I am ready to adopt a cat or kitten! I don't mind if they're shy, I like the challenge!
If that sounds like you, then you may be looking to adopt a kitty who is on the shy side. While shy cats obviously deserve homes just like any other cat, it does come with some challenges.
3.2 million animals are adopted every year from shelters across the US, so the good news is that you aren't alone in these challenges. There are even some time-tested ways to warm up your furry friend into their new environment. Let's talk about some tips for adopting a shy cat.
Tips for Adopting a Shy Cat: Respect Personal Space
When you adopt a cat, you're giving them a stable home they may not otherwise have, which is an excellent thing to do for them. However, you don't know anything about their history, in many cases.
You may know when they were born, their weight, and sometimes the circumstances before going to the pet adoption center, but probably not much more. Because of this, it's important to respect their personal space.
There's a lot to learn about your new friend, especially if you're a first-time cat owner.
Forcing a cat to cuddle when they don't want to will make them want to do it less. Start small and build your way up to a more trusting relationship. Small interactions close by will be a good start and try to work your way up to petting them.
If they signal that they do not want to be pet, just be patient. You want this relationship to be mutual and not forced. Give your new friend as much quality time with you as you can before making contact. Who knows, they might get tired from playtime and head to your lap for a break!
However, this definitely won't happen if you aren't respecting their autonomy right off the bat. Cats are very independent creatures, so keep this in mind.
Have a Routine
If your cat is shy, understand that this could take some time, and plan for it. Your new friend may not warm up to you in the first few days, or even weeks.
The best thing to do right away is to establish a new routine for your furry friend and stick to it. They will understand how things work after a bit of time and adapt to it.
Try to bring their food and water to them at the same time and keep your playtime (or playtime attempts) consistent and throughout the day, if possible.
Find Out Their Preferences
The easiest thing about cats is that they'll let you know what they like and don't like. If there's a type of food they don't like, try something different. Try a premium quality pet food brand, swap the food out for a different protein, or feed a recipe that caters to food sensitivities. GO! SOLUTIONS has nutritionally balanced food for cats of all ages. We understand that you want your cat to thrive, and we make food to serve that goal. Check out our supply of cat food that your furry friend will love.
You may have tried fake mice a hundred times only to find out that a feather or the most random piece of fabric finally makes them come out of their shell to play.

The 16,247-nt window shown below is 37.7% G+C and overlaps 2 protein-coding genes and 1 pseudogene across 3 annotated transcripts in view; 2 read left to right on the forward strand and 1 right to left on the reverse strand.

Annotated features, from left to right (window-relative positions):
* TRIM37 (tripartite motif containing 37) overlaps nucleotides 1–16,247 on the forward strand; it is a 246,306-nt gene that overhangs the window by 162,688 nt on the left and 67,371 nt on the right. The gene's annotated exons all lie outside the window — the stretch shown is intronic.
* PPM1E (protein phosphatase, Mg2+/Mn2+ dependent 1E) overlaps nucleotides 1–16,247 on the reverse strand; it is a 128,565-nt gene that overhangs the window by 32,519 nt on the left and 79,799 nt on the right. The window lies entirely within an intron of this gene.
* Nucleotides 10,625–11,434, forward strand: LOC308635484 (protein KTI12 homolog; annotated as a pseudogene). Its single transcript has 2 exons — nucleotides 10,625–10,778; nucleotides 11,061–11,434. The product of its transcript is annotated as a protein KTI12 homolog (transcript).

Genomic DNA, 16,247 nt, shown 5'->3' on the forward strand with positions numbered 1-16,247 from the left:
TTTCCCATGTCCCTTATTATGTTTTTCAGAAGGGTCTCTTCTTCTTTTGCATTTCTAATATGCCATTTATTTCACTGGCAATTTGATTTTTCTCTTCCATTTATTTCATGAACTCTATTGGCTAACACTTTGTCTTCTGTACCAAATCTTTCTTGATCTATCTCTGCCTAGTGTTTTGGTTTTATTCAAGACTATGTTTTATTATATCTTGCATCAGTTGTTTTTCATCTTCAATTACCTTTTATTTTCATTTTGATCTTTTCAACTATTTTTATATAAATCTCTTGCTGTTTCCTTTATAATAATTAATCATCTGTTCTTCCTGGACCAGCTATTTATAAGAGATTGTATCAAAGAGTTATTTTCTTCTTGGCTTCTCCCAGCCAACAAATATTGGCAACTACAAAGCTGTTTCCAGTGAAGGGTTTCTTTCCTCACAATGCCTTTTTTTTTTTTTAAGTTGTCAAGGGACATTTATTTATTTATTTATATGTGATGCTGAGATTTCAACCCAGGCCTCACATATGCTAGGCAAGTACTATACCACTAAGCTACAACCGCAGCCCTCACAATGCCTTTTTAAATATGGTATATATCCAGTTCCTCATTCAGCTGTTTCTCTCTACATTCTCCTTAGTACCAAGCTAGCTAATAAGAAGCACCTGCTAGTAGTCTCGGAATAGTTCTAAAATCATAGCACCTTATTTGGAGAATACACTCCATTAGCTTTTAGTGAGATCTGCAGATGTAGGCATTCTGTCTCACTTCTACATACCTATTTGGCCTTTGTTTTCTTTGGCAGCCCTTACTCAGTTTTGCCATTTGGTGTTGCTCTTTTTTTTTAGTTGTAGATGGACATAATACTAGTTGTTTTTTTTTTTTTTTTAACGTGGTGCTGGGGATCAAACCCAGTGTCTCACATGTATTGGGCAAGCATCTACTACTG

If you find the toy that makes their eyes light up, the food they love, and the sleeping spot they snuggle on, you'll be their best friend in no time.
Meet Them Halfway
If your new cat won't come out from behind the washing machine, don't drag them out. Sit nearby and talk with them in a calm, friendly tone. Bring them them their favorite kibble or wet food, but leave them halfway and let them work their way out.
If they're really shy around new people, give them time to adjust before bringing people around. Just be cognizant of your cat and its needs.
Small Steps Add Up
As your cat warms up, increase the time in your interactions by a few minutes every day. Don't rush it. Try little things like experimenting with toys first to see if they want to play. While they will be more focused on the toy than you, they will understand that it is safe to do these activities around you. Try to keep your body nice and still while moving the toys. Sitting on the floor might be a good position for their comfort.
If they don't like to be pet yet, start with letting them sniff your hand until they are comfortable being touched by you. Be as patient as you can.
Later on, once they've warmed up a bit, you can try brushing them. Let them smell the brush first so they know it isn't harmful and be very gentle. Starting with a comb can be easier for shy cats, since it isn't as overstimulating as a brush.
After these interactions, use kibble pieces to reward your friend for letting you pet them, hold them, or whatever new step you were able to do.
Be Careful Socializing
If your shy cat finally warms up to you, expect them to need some time for other humans you bring over. They may want nothing to do with them.
If you are introducing your friend to other felines, be careful. Socializing cats should be as gradual of a process as you can make it. Through a door or a screen when you start, if possible. Other pets, especially dogs, will likely scare them if humans do.
Get Started, Just Not Too Fast
If you already adopted your shy cat, or you're about to, follow these steps. Just go slow, take your time, and let your kitty go at their own pace!